The EU Bans Animal Testing for Cosmetics. Should the US Follow Suit?

Starting next month, people living in the European Union won't have to wonder whether their cosmetics have been tested on animals. The EU has banned the practice in all member countries.

Deciphering whether your favorite body wash, toothpaste, hair dye or lipstick has been tested on animals can be frustratingly difficult—as anyone who’s ever tried can attest. While some brands label their products with a vague ‘cruelty-free’ sticker, most make no reference to the issue at all. It’s usually up to concerned consumers to do their own investigative leg work about the products they use—or simply remain in the dark.

Shoppers in many European counties, however, soon won’t have to guess whether their personal care products were tested on animals. Starting March 11th, the practice will be banned in all in all EU member countries, reports The European Union’s new rules will not mean that testing and regulation of products will end, but that they will be done through alternative methods used by brands like Aveda and the Body Shop.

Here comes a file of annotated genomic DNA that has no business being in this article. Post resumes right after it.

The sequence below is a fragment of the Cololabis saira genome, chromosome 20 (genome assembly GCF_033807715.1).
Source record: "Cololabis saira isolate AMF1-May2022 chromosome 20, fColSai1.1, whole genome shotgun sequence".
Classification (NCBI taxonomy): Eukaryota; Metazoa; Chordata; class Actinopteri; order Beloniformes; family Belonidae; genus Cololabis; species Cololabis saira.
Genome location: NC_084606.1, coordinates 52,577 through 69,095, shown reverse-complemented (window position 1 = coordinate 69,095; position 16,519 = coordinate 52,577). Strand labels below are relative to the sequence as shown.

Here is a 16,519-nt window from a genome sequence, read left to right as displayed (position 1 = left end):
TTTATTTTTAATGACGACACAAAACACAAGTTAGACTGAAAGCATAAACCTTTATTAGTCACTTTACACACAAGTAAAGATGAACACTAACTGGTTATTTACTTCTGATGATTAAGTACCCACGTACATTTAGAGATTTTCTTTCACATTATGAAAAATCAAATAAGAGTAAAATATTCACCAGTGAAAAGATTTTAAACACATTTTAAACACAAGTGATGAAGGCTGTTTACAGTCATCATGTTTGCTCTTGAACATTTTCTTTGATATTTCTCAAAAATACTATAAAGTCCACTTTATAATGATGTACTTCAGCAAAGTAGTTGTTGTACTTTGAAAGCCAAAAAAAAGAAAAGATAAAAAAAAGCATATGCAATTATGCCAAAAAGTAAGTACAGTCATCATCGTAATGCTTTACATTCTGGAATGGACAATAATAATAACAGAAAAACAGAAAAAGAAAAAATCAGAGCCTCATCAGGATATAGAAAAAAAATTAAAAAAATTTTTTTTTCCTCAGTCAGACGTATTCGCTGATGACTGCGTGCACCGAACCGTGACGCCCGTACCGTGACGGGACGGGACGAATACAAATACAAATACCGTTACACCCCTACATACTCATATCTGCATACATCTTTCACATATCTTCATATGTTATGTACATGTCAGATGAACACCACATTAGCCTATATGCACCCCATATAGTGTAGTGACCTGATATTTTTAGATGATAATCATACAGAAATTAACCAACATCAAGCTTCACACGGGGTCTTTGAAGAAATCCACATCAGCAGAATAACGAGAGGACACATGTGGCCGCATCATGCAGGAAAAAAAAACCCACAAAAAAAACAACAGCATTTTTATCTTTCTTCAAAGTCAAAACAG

While many American shoppers assume that animal testing was phased out after all the attention it recieved in the 1990s, the Humane Society of the United States provides a list of some of the procedures still practiced here. Anesthesia-free cosmetics experiments on mice, rats, rabbits guinea pigs and other animals can range from eye- and skin-irritation tests to some arguably pretty gruesome studies that involve force-feeding and lethal-dose tests.

What’s your take on animal testing for cosmetics? Do you think that America should move toward the EU standard of using alternative methods of testing?

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